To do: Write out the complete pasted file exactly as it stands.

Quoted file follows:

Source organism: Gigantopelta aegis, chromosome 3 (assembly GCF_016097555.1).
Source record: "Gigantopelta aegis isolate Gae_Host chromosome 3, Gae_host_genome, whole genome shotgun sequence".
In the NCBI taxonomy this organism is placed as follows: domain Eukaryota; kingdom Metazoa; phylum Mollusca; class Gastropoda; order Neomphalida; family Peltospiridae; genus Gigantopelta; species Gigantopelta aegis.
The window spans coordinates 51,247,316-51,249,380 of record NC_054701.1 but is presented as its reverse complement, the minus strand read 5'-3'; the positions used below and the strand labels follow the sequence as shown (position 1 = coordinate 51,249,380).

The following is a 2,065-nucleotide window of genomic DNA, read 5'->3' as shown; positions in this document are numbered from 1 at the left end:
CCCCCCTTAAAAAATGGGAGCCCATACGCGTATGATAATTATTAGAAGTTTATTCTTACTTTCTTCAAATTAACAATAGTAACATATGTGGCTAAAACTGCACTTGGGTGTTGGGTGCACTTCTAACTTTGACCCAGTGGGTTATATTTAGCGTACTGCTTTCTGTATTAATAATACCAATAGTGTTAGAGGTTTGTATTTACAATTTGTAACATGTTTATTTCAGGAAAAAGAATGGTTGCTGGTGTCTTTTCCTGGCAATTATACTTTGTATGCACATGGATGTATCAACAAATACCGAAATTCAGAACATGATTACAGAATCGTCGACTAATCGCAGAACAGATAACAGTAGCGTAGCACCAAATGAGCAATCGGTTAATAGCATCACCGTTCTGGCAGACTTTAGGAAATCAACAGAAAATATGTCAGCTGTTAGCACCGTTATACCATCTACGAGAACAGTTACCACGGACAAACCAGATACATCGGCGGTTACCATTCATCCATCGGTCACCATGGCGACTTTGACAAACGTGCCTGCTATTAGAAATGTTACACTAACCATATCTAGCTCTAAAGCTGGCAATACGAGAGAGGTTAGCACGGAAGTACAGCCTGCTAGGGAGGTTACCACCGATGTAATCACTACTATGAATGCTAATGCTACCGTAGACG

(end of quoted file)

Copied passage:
Source organism: Gigantopelta aegis, chromosome 3 (assembly GCF_016097555.1).
Source record: "Gigantopelta aegis isolate Gae_Host chromosome 3, Gae_host_genome, whole genome shotgun sequence".
In the NCBI taxonomy this organism is placed as follows: domain Eukaryota; kingdom Metazoa; phylum Mollusca; class Gastropoda; order Neomphalida; family Peltospiridae; genus Gigantopelta; species Gigantopelta aegis.
The window spans coordinates 51,247,316-51,249,380 of record NC_054701.1 but is presented as its reverse complement, the minus strand read 5'-3'; the positions used below and the strand labels follow the sequence as shown (position 1 = coordinate 51,249,380).

The following is a 2,065-nucleotide window of genomic DNA, read 5'->3' as shown; positions in this document are numbered from 1 at the left end:
CCCCCCTTAAAAAATGGGAGCCCATACGCGTATGATAATTATTAGAAGTTTATTCTTACTTTCTTCAAATTAACAATAGTAACATATGTGGCTAAAACTGCACTTGGGTGTTGGGTGCACTTCTAACTTTGACCCAGTGGGTTATATTTAGCGTACTGCTTTCTGTATTAATAATACCAATAGTGTTAGAGGTTTGTATTTACAATTTGTAACATGTTTATTTCAGGAAAAAGAATGGTTGCTGGTGTCTTTTCCTGGCAATTATACTTTGTATGCACATGGATGTATCAACAAATACCGAAATTCAGAACATGATTACAGAATCGTCGACTAATCGCAGAACAGATAACAGTAGCGTAGCACCAAATGAGCAATCGGTTAATAGCATCACCGTTCTGGCAGACTTTAGGAAATCAACAGAAAATATGTCAGCTGTTAGCACCGTTATACCATCTACGAGAACAGTTACCACGGACAAACCAGATACATCGGCGGTTACCATTCATCCATCGGTCACCATGGCGACTTTGACAAACGTGCCTGCTATTAGAAATGTTACACTAACCATATCTAGCTCTAAAGCTGGCAATACGAGAGAGGTTAGCACGGAAGTACAGCCTGCTAGGGAGGTTACCACCGATGTAATCACTACTATGAATGCTAATGCTACCGTAGACG